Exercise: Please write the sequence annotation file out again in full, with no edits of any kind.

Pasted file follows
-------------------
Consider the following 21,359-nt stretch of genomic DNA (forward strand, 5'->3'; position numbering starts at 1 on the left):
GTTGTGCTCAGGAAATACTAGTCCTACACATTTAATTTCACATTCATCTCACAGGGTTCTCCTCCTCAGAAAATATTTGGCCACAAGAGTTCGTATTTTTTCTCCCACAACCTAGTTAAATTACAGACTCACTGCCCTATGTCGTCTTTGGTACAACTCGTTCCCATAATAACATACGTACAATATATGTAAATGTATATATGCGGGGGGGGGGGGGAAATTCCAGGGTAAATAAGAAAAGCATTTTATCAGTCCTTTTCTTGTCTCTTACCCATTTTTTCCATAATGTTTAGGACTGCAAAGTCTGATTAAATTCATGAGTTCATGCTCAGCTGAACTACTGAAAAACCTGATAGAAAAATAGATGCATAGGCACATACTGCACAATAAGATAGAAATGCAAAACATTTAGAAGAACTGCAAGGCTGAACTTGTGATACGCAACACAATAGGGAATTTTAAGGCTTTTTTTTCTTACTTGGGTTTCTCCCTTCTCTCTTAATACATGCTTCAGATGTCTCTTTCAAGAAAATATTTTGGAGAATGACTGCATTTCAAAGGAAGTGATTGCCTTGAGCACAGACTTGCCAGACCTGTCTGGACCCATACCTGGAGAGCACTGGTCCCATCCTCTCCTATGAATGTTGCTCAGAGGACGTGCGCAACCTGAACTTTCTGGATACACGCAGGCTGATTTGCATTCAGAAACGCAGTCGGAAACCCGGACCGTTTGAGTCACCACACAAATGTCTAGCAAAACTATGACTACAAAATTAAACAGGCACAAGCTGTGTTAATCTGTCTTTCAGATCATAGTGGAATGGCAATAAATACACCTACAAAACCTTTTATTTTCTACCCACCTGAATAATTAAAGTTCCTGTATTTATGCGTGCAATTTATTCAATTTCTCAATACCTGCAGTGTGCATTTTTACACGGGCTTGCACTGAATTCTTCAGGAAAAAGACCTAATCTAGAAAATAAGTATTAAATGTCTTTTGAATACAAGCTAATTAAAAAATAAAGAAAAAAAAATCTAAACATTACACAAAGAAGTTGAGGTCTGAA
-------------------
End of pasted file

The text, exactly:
Consider the following 21,359-nt stretch of genomic DNA (forward strand, 5'->3'; position numbering starts at 1 on the left):
GTTGTGCTCAGGAAATACTAGTCCTACACATTTAATTTCACATTCATCTCACAGGGTTCTCCTCCTCAGAAAATATTTGGCCACAAGAGTTCGTATTTTTTCTCCCACAACCTAGTTAAATTACAGACTCACTGCCCTATGTCGTCTTTGGTACAACTCGTTCCCATAATAACATACGTACAATATATGTAAATGTATATATGCGGGGGGGGGGGGGAAATTCCAGGGTAAATAAGAAAAGCATTTTATCAGTCCTTTTCTTGTCTCTTACCCATTTTTTCCATAATGTTTAGGACTGCAAAGTCTGATTAAATTCATGAGTTCATGCTCAGCTGAACTACTGAAAAACCTGATAGAAAAATAGATGCATAGGCACATACTGCACAATAAGATAGAAATGCAAAACATTTAGAAGAACTGCAAGGCTGAACTTGTGATACGCAACACAATAGGGAATTTTAAGGCTTTTTTTTCTTACTTGGGTTTCTCCCTTCTCTCTTAATACATGCTTCAGATGTCTCTTTCAAGAAAATATTTTGGAGAATGACTGCATTTCAAAGGAAGTGATTGCCTTGAGCACAGACTTGCCAGACCTGTCTGGACCCATACCTGGAGAGCACTGGTCCCATCCTCTCCTATGAATGTTGCTCAGAGGACGTGCGCAACCTGAACTTTCTGGATACACGCAGGCTGATTTGCATTCAGAAACGCAGTCGGAAACCCGGACCGTTTGAGTCACCACACAAATGTCTAGCAAAACTATGACTACAAAATTAAACAGGCACAAGCTGTGTTAATCTGTCTTTCAGATCATAGTGGAATGGCAATAAATACACCTACAAAACCTTTTATTTTCTACCCACCTGAATAATTAAAGTTCCTGTATTTATGCGTGCAATTTATTCAATTTCTCAATACCTGCAGTGTGCATTTTTACACGGGCTTGCACTGAATTCTTCAGGAAAAAGACCTAATCTAGAAAATAAGTATTAAATGTCTTTTGAATACAAGCTAATTAAAAAATAAAGAAAAAAAAATCTAAACATTACACAAAGAAGTTGAGGTCTGAA